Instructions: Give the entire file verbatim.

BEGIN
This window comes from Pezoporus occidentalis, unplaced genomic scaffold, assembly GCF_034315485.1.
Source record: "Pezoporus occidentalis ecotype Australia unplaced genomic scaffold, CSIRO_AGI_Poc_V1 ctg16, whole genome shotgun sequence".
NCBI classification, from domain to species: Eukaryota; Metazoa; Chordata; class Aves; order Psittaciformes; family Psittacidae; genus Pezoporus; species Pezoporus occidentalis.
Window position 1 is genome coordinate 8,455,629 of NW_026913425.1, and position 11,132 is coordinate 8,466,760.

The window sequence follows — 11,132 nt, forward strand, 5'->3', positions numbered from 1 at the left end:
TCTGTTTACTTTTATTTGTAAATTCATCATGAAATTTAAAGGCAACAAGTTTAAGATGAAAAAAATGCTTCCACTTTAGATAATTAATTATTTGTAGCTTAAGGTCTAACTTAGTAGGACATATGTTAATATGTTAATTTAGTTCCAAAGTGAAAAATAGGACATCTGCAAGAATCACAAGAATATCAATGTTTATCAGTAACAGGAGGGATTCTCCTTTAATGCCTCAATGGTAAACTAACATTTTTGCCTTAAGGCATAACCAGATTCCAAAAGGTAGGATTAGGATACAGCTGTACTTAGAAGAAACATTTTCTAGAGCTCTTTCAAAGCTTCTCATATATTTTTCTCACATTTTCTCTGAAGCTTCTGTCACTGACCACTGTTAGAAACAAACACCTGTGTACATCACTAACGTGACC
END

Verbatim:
This window comes from Pezoporus occidentalis, unplaced genomic scaffold, assembly GCF_034315485.1.
Source record: "Pezoporus occidentalis ecotype Australia unplaced genomic scaffold, CSIRO_AGI_Poc_V1 ctg16, whole genome shotgun sequence".
NCBI classification, from domain to species: Eukaryota; Metazoa; Chordata; class Aves; order Psittaciformes; family Psittacidae; genus Pezoporus; species Pezoporus occidentalis.
Window position 1 is genome coordinate 8,455,629 of NW_026913425.1, and position 11,132 is coordinate 8,466,760.

The window sequence follows — 11,132 nt, forward strand, 5'->3', positions numbered from 1 at the left end:
TCTGTTTACTTTTATTTGTAAATTCATCATGAAATTTAAAGGCAACAAGTTTAAGATGAAAAAAATGCTTCCACTTTAGATAATTAATTATTTGTAGCTTAAGGTCTAACTTAGTAGGACATATGTTAATATGTTAATTTAGTTCCAAAGTGAAAAATAGGACATCTGCAAGAATCACAAGAATATCAATGTTTATCAGTAACAGGAGGGATTCTCCTTTAATGCCTCAATGGTAAACTAACATTTTTGCCTTAAGGCATAACCAGATTCCAAAAGGTAGGATTAGGATACAGCTGTACTTAGAAGAAACATTTTCTAGAGCTCTTTCAAAGCTTCTCATATATTTTTCTCACATTTTCTCTGAAGCTTCTGTCACTGACCACTGTTAGAAACAAACACCTGTGTACATCACTAACGTGACC